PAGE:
Stressing also the importance of closer cooperation in combating avian influenza and in research, response exercises, and vaccines development, as well as the equal distribution of vaccines among countries;

Recognising that preparations for pandemics on a national level require input and close cooperation from a range of national agencies, and must be tailored to each country's unique needs;


  1. Encourage APPF members and agencies such as WHO and F AO to work together closely on strategies to prevent the spread of avian influenza;
  2. Call upon APPF members to foster closer cooperation in combating avian influenza by taking steps such as collaborating in vaccines development and its equal distribution among countries, and utilization of legitimate sources of influenza virus sample and its mutation strands ( eg H5NI) to develop such vaccmes;
  3. Call upon APPF members to develop national standards and share information around chemical control mechanisms, and fumigation of airplanes and ships originating in endemic waters and of all international airlines, in accordance with corresponding international agreements; and to ensure a sufficient supply of the chemicals required;
  4. Call on all APPF members to strengthen cooperation in surveillance and pandemic outbreak alert and response, as well as to enhance global responsibility for capacity building on public health;
  5. Urge all APPF members to design and develop a preparedness plan for a potential outbreak of a major pandemic, including avian influenza and HIV/ AIDS, and to develop public education on disaster management at all levels of society;
  6. Urge all APPF members to fund national centres entrusted to prevent these diseases and to give support to the research and development of vaccines and anti­virals to counter transmittable diseases;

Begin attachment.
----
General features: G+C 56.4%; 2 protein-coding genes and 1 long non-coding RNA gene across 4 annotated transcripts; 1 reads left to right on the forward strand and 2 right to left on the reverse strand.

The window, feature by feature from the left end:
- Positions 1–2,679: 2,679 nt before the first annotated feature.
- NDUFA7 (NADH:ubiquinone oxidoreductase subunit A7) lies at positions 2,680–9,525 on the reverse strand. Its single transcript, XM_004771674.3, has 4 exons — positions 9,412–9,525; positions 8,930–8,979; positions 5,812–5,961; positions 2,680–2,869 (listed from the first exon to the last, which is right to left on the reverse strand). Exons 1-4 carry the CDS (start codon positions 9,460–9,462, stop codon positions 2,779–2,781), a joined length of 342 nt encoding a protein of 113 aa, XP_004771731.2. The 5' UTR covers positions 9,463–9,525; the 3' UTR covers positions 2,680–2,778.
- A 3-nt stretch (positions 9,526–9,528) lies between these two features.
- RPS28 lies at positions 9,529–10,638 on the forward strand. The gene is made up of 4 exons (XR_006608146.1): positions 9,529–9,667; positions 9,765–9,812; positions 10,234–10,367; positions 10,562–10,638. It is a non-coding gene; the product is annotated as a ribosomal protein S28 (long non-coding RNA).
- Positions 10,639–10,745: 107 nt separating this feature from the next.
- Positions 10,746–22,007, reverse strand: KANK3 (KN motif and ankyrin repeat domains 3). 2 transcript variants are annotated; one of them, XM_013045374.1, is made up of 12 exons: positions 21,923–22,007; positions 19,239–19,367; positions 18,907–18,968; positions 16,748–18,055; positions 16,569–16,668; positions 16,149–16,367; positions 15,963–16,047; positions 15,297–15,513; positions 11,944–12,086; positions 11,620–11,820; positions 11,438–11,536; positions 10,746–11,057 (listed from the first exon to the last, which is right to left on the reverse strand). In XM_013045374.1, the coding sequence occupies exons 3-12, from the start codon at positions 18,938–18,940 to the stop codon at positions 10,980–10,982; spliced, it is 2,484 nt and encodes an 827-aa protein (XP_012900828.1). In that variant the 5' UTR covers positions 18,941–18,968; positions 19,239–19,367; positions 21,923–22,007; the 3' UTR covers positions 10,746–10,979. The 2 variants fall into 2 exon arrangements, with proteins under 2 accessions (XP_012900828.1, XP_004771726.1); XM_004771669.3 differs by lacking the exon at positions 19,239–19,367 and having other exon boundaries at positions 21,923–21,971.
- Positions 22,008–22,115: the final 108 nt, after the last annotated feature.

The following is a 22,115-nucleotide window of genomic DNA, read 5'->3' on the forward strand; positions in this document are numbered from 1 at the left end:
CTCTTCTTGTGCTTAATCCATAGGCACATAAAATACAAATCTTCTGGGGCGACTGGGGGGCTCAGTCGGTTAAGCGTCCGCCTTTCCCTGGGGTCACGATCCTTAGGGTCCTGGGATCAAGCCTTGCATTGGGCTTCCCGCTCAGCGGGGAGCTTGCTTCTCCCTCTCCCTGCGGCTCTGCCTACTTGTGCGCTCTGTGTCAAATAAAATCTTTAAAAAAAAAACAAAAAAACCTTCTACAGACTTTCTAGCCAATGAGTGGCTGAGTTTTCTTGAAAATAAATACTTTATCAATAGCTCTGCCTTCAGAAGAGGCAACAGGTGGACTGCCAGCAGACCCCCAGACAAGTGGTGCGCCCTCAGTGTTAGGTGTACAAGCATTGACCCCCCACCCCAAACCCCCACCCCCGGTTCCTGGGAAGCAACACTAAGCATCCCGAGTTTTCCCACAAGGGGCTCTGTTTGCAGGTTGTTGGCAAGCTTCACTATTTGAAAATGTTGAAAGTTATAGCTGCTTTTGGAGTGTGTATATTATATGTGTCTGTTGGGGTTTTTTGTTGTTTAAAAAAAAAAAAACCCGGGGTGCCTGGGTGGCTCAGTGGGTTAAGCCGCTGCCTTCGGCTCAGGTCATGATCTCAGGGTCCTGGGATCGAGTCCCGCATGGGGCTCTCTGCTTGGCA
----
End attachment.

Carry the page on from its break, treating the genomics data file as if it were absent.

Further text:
7. Call the APPF members to evaluate the morbidity burden and the economic impact of annual epidemics of these diseases as a basis for formulating and applying a preventive policy in the context of national health priorities;
  8. Call on all APPF members to coordinate with their respective governments to take further steps to ensure continuity of vital infrastructure in pandemic contingency and to launch continuous communication campaigns to raise awareness of the threats of emerging new forms of diseases;
  9. Encourage all APPF members to urge their respective governments to empower professionals and experts in the field of health, environment, food safety and crisis management to work together at national and regional levels to ensure that the Asia-Pacific region is well prepared to overcome problems arising from pandemic diseases;
  10. Appeal to all APPF members to make sure that their respective governments improve mitigation programs including vulnerability analysis and risk assessment and warning systems, as well as citizenship preparedness, providing infrastructure for emergency operations, activating traditional and modem alert systems.


Resolution on Disaster Preparedness and Pandemic Disease

217.30 KB 1 file(s)